I am personally critical of over-the-counter drugstore acne treatment products. From my teenage years up until my mid-30s I fought acne with varying degrees of success using products which promised to fight acne. I now have scarring on my whole right cheek, a deep trough on my forehead where acne kept forming on the same spot for a long time, and scarring on the left side of my chin. In recent years I have gotten some scars treated with hyaluronic acid filler, which has helped the appearance slightly.
I Tried Everything
As a teenager I went to the doctor, who prescribed a cream, but I never saw any significant improvement, and it seemed to even make it worse. Over the years it feels like I have used every possible special face wash, face mask, serum, and moisturising cream designed to fight acne. For a while I went regularly to facials, where every time the beautician suggested I book more time for her to squeeze out my impurities. This helped a little, but not enough, and it was very expensive. I even tried a few rounds of microneedling, also very expensive, which helped a little temporarily, but in the end my skin returned to its usual state.
In my early 30’s I developed an ‘ideal’ cleansing routine according to the online skincare community consisting of double-cleansing (oil-based and water-based), exfoliating every few days, toning, applying serums (especially niacinamide), moisturising, and finally applying SPF 30-50. In the evening I double-cleansed and used a 1% retinol product, which I continue to use to lessen the appearance of scarring and wrinkles over time. Even so, every month I would get new pimples, adding to all the old ones in various stages of healing. I used make-up to cover up my blemishes, which sometimes did not look so natural!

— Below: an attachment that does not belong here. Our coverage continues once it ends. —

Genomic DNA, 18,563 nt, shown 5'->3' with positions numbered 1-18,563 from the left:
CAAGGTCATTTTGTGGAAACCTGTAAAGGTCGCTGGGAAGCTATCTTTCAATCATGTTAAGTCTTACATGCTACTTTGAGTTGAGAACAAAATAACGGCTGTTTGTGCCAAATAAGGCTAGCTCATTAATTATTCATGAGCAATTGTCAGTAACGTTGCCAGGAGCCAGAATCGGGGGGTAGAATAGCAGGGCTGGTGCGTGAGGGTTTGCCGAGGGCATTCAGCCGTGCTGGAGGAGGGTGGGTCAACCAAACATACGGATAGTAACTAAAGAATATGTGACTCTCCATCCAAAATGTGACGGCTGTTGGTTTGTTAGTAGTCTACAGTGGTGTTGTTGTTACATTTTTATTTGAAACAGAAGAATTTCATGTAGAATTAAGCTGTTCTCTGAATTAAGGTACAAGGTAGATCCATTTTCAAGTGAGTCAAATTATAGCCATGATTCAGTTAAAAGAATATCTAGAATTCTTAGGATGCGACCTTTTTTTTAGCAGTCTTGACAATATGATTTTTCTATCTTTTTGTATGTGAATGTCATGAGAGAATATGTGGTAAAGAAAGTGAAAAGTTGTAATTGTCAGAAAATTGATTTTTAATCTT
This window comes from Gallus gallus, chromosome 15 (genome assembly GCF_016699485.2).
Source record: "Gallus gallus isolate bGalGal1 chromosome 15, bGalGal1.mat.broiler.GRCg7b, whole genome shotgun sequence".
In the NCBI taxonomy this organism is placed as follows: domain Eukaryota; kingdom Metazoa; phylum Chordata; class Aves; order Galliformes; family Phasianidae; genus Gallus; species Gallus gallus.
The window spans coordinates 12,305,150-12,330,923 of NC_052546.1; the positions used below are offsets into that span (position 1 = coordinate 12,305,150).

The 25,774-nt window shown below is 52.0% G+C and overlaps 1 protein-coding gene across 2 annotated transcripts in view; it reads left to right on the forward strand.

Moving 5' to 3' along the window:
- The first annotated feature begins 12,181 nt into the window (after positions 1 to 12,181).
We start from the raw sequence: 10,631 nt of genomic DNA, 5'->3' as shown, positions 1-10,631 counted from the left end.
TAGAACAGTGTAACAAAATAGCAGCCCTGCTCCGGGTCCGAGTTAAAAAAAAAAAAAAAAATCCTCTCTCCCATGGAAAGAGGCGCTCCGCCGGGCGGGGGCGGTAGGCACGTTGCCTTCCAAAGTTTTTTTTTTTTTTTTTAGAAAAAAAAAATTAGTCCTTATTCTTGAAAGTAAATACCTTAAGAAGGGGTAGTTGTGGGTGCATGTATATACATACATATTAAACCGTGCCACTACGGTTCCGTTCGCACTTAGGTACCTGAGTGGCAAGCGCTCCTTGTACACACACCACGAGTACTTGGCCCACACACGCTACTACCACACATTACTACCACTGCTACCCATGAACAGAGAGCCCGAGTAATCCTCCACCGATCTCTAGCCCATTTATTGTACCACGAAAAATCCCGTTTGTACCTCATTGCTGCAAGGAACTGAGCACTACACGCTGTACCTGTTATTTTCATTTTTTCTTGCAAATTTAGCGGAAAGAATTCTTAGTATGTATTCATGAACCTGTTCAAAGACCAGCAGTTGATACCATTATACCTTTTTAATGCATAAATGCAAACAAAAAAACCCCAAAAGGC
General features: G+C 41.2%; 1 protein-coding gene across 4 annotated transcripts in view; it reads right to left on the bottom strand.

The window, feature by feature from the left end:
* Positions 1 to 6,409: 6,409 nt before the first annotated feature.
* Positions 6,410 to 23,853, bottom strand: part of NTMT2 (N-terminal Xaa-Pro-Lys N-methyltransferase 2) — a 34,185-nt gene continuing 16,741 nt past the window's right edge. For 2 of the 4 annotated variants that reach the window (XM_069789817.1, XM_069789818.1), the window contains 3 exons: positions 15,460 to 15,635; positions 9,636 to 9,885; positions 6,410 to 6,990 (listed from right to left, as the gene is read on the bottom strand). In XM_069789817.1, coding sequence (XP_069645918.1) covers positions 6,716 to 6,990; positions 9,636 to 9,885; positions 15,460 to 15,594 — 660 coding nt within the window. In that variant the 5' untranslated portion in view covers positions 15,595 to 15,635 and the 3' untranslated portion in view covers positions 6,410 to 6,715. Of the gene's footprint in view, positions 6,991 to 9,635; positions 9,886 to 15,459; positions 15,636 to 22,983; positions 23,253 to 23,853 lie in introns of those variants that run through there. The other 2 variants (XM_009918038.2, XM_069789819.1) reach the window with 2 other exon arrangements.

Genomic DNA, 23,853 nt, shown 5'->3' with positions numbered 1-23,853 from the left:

No More Acne
In 2020, during the pandemic, I started to get creative and make my own natural soap at home. I was on a mission to cut plastic out where possible, and started by using my own natural soaps in the shower. I then eventually also used them for my daily facial cleansing routine. The results were uneventful, but eventually I realised that I hadn’t had any new pimples in a while - only the old ones were in their various stages of healing.
After a few months my skin cleared up, and friends that hadn’t seen me due to lockdowns complimented me on my skin when we finally met up again. This had never happened to me before. And honestly, it feels amazing. I am finally freed of this ailment that I have been constantly trying to treat for my whole adult life. It feels so uneventful, because the regular appearance of my old pimple friend has just stopped. It has gone quiet. And I am so happy. I have continued to use natural soap on my face, as well as using SPF during the day, and retinol at night.
I would have saved myself a lot of money, frustration, and confidence issues if I had discovered natural soaps in my teenage years. I wonder then, how acne treatment products can be so confident about their effectiveness, but if they fail to work, then either the user did not apply enough, applied too much, should expect a purge before it gets better, or switched too soon to another product. The user is at fault. As long as users constantly switch between acne products after not being entirely satisfied, then the industry is kept alive.